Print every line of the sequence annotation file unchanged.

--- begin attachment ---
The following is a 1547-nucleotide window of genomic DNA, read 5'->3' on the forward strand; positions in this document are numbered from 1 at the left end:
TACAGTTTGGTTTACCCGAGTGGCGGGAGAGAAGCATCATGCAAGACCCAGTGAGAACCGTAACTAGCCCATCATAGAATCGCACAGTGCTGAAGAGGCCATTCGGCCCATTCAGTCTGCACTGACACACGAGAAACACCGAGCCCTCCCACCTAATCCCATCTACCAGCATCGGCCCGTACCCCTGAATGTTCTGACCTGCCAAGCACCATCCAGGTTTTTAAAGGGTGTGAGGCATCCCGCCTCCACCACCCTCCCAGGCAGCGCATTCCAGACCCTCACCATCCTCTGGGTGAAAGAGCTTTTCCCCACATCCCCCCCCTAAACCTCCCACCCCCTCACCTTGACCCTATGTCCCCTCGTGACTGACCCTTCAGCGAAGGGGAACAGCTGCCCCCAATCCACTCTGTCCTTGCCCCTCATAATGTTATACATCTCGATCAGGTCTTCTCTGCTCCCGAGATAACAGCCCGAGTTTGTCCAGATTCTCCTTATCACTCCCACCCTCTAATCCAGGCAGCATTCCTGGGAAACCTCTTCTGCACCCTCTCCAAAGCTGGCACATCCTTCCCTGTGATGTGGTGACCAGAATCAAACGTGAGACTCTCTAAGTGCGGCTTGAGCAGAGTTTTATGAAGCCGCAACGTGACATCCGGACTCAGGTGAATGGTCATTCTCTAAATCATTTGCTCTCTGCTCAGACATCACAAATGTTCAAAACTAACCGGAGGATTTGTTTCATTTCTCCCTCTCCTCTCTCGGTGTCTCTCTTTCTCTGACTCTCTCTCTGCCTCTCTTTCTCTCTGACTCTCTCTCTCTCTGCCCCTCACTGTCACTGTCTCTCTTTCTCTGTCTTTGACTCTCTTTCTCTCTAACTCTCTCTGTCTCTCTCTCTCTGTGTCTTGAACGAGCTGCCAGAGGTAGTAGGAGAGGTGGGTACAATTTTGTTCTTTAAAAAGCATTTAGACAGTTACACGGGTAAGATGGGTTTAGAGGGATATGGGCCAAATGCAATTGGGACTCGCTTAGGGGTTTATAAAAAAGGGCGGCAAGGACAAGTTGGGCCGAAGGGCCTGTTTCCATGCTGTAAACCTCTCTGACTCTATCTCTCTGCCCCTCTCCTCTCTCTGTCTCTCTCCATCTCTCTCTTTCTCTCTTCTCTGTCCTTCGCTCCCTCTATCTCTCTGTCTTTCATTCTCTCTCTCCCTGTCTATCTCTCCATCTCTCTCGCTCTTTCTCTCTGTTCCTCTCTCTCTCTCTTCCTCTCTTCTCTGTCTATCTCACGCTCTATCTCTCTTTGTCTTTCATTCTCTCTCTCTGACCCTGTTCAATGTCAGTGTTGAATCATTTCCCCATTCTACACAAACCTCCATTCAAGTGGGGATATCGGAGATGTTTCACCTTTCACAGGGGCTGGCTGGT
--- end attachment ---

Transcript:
The following is a 1547-nucleotide window of genomic DNA, read 5'->3' on the forward strand; positions in this document are numbered from 1 at the left end:
TACAGTTTGGTTTACCCGAGTGGCGGGAGAGAAGCATCATGCAAGACCCAGTGAGAACCGTAACTAGCCCATCATAGAATCGCACAGTGCTGAAGAGGCCATTCGGCCCATTCAGTCTGCACTGACACACGAGAAACACCGAGCCCTCCCACCTAATCCCATCTACCAGCATCGGCCCGTACCCCTGAATGTTCTGACCTGCCAAGCACCATCCAGGTTTTTAAAGGGTGTGAGGCATCCCGCCTCCACCACCCTCCCAGGCAGCGCATTCCAGACCCTCACCATCCTCTGGGTGAAAGAGCTTTTCCCCACATCCCCCCCCTAAACCTCCCACCCCCTCACCTTGACCCTATGTCCCCTCGTGACTGACCCTTCAGCGAAGGGGAACAGCTGCCCCCAATCCACTCTGTCCTTGCCCCTCATAATGTTATACATCTCGATCAGGTCTTCTCTGCTCCCGAGATAACAGCCCGAGTTTGTCCAGATTCTCCTTATCACTCCCACCCTCTAATCCAGGCAGCATTCCTGGGAAACCTCTTCTGCACCCTCTCCAAAGCTGGCACATCCTTCCCTGTGATGTGGTGACCAGAATCAAACGTGAGACTCTCTAAGTGCGGCTTGAGCAGAGTTTTATGAAGCCGCAACGTGACATCCGGACTCAGGTGAATGGTCATTCTCTAAATCATTTGCTCTCTGCTCAGACATCACAAATGTTCAAAACTAACCGGAGGATTTGTTTCATTTCTCCCTCTCCTCTCTCGGTGTCTCTCTTTCTCTGACTCTCTCTCTGCCTCTCTTTCTCTCTGACTCTCTCTCTCTCTGCCCCTCACTGTCACTGTCTCTCTTTCTCTGTCTTTGACTCTCTTTCTCTCTAACTCTCTCTGTCTCTCTCTCTCTGTGTCTTGAACGAGCTGCCAGAGGTAGTAGGAGAGGTGGGTACAATTTTGTTCTTTAAAAAGCATTTAGACAGTTACACGGGTAAGATGGGTTTAGAGGGATATGGGCCAAATGCAATTGGGACTCGCTTAGGGGTTTATAAAAAAGGGCGGCAAGGACAAGTTGGGCCGAAGGGCCTGTTTCCATGCTGTAAACCTCTCTGACTCTATCTCTCTGCCCCTCTCCTCTCTCTGTCTCTCTCCATCTCTCTCTTTCTCTCTTCTCTGTCCTTCGCTCCCTCTATCTCTCTGTCTTTCATTCTCTCTCTCCCTGTCTATCTCTCCATCTCTCTCGCTCTTTCTCTCTGTTCCTCTCTCTCTCTCTTCCTCTCTTCTCTGTCTATCTCACGCTCTATCTCTCTTTGTCTTTCATTCTCTCTCTCTGACCCTGTTCAATGTCAGTGTTGAATCATTTCCCCATTCTACACAAACCTCCATTCAAGTGGGGATATCGGAGATGTTTCACCTTTCACAGGGGCTGGCTGGT